A 133-year-old Indian Ayurveda company is tapping Amazon to reach even more customers around the world.
Dabur, known for its Vatika hair oil and Meswak toothpaste, will now be part of the American giant’s global selling program, through which it will sell 30 products, including herbal toothpaste and honey, on Amazon.com. The Indian firm already generates 30% of its revenues from the 120 countries it sells in, but this global partnership with Amazon will help it access shoppers in the US, Canada, and Mexico that are increasingly looking for more natural and herbal products.
“In particular markets like the US, there is a huge demand because people are willing to pay a premium for Ayurvedic or organic products, and the number of manufacturers with a heritage like Dabur are limited,” Gopal Pillai, director and general manager of seller services at Amazon India, told Quartz.
This comes as Dabur is battling stiff competition at home from a relative newcomer, Patanjali Ayurved, promoted by yoga guru Ramdev. Since its launch in 2006, the company has become a hit with Indian consumers, disrupting the market for herbal and natural consumer goods, and challenging the dominance of existing players.
While Dabur still has a strong legacy in the country and a product portfolio of nearly 250 brands—the bulk of which are made with natural or herbal ingredients—it’s become clear that the company needs to step up its efforts to hold its place in the Ayurveda market.
And that explains its online push in India, too.
Dabur’s products are already available via e-commerce platforms such as Amazon, Flipkart, and BigBasket in the country, but the company generates less than 1% of its sales online. Over the next three to five years, though, it expects sales from online channels to go up to 2-3%. For the year ended March 31, the company registered sales of over Rs7,680 crore.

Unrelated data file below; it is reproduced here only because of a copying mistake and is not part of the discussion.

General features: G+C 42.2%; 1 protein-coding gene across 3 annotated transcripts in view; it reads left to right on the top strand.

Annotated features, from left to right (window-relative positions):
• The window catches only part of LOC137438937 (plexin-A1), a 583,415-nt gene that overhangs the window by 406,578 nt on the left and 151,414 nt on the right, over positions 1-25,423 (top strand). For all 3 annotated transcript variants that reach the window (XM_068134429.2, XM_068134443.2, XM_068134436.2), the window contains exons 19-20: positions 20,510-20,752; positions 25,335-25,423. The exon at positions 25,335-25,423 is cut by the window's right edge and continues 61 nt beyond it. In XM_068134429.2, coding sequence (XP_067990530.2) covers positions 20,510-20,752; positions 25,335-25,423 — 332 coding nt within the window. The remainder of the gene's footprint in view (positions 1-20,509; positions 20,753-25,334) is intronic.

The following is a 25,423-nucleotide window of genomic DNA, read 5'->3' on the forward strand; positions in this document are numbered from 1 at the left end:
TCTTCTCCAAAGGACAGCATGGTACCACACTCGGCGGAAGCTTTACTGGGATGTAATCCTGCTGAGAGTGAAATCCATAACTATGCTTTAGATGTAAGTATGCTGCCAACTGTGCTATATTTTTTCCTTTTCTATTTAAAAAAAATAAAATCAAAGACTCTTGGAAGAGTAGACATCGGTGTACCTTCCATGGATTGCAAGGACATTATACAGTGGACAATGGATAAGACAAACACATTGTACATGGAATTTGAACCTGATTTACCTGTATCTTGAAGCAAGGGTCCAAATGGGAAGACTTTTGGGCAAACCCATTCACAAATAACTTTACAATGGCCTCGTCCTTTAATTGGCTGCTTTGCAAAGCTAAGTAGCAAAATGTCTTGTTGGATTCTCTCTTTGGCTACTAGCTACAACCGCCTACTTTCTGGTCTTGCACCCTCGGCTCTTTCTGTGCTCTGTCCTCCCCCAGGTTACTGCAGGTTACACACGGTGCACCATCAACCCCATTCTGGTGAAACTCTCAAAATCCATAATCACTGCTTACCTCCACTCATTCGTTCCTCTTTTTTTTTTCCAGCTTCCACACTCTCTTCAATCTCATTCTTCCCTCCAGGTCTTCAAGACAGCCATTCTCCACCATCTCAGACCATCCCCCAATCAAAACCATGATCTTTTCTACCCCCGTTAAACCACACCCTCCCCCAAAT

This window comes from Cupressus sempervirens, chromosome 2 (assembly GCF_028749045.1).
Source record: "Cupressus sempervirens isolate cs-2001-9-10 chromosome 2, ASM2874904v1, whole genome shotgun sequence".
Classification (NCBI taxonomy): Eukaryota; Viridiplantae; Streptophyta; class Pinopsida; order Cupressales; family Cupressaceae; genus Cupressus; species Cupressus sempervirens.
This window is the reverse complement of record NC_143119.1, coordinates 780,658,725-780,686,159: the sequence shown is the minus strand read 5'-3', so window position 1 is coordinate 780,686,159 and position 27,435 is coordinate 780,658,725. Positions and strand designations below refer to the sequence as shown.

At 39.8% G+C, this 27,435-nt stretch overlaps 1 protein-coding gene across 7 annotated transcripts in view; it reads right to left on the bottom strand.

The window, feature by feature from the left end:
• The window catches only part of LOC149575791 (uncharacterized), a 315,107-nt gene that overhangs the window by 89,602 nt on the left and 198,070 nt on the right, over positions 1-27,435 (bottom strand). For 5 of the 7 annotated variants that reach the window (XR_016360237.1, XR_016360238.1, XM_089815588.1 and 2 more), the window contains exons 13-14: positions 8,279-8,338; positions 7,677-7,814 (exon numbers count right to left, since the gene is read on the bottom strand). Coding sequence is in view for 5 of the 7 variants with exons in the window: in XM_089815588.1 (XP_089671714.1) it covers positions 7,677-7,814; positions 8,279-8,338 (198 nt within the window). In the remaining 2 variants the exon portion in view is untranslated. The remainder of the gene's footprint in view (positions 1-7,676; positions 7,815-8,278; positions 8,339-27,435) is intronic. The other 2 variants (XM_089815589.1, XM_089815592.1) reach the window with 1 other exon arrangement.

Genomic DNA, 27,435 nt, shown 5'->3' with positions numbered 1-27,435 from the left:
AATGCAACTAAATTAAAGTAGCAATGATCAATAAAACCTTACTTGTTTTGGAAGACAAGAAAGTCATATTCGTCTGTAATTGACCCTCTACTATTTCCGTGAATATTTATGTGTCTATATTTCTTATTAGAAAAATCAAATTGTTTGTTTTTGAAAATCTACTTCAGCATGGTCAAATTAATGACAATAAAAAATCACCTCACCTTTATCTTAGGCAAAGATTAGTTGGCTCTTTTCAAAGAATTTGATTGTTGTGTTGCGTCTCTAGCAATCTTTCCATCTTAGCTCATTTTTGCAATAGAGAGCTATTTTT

Last week, Dabur also announced a tie-up with Amazon.in, the Indian arm of the e-commerce major, to launch an Ayurveda marketplace. This online store will sell products of different brands, including Patanjali and Himalaya, apart from providing information on how to use various herbal medicines.
“We are seeing a resurgence in the demand for Ayurveda but consumers are still seeking information on the use and benefits of these products,” said Krishan Kumar Chutani, executive director, consumer care business, Dabur India. The company, he added, has been working “towards making Ayurveda contemporary for modern-day consumers.”
Besides expanding its reach online, Dabur is also trying to leverage the growing demand for natural products and remedies via tele-medicine. It recently piloted AskDabur.com, a tele-medicine initiative that provides free consultations on ayurvedic remedies for patients. Dabur has a wide portfolio of both over-the-counter and prescription-based herbal medicines, such as Swarna Guggulu Gold (for joint pains) and Khadiradi Gutika (for a sore throat). The company has tied up with a panel of Ayurveda doctors who will now advise callers and prescribe medicines, Chutani explained.
“With tele-medicine and our doctors, we want to own the ecosystem of knowledge around Ayurveda,” Chutani said.